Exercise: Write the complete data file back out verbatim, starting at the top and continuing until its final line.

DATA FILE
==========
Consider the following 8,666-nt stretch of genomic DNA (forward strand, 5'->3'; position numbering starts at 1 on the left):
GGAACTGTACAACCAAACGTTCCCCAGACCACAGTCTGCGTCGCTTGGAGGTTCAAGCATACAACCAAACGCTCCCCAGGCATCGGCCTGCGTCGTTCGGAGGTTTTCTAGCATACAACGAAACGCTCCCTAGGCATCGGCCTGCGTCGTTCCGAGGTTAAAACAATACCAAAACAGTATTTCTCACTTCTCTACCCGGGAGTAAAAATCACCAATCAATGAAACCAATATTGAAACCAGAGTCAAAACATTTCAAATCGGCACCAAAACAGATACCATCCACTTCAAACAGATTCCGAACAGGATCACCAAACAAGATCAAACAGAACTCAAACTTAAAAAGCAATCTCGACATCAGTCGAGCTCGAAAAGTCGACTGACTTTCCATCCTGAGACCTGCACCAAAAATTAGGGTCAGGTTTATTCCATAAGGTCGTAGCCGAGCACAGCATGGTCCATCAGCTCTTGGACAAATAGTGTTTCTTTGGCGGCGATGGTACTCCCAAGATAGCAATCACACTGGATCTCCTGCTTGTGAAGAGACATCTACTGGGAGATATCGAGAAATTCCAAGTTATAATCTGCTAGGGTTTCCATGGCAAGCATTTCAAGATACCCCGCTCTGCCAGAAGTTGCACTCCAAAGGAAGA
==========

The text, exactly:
Consider the following 8,666-nt stretch of genomic DNA (forward strand, 5'->3'; position numbering starts at 1 on the left):
GGAACTGTACAACCAAACGTTCCCCAGACCACAGTCTGCGTCGCTTGGAGGTTCAAGCATACAACCAAACGCTCCCCAGGCATCGGCCTGCGTCGTTCGGAGGTTTTCTAGCATACAACGAAACGCTCCCTAGGCATCGGCCTGCGTCGTTCCGAGGTTAAAACAATACCAAAACAGTATTTCTCACTTCTCTACCCGGGAGTAAAAATCACCAATCAATGAAACCAATATTGAAACCAGAGTCAAAACATTTCAAATCGGCACCAAAACAGATACCATCCACTTCAAACAGATTCCGAACAGGATCACCAAACAAGATCAAACAGAACTCAAACTTAAAAAGCAATCTCGACATCAGTCGAGCTCGAAAAGTCGACTGACTTTCCATCCTGAGACCTGCACCAAAAATTAGGGTCAGGTTTATTCCATAAGGTCGTAGCCGAGCACAGCATGGTCCATCAGCTCTTGGACAAATAGTGTTTCTTTGGCGGCGATGGTACTCCCAAGATAGCAATCACACTGGATCTCCTGCTTGTGAAGAGACATCTACTGGGAGATATCGAGAAATTCCAAGTTATAATCTGCTAGGGTTTCCATGGCAAGCATTTCAAGATACCCCGCTCTGCCAGAAGTTGCACTCCAAAGGAAGA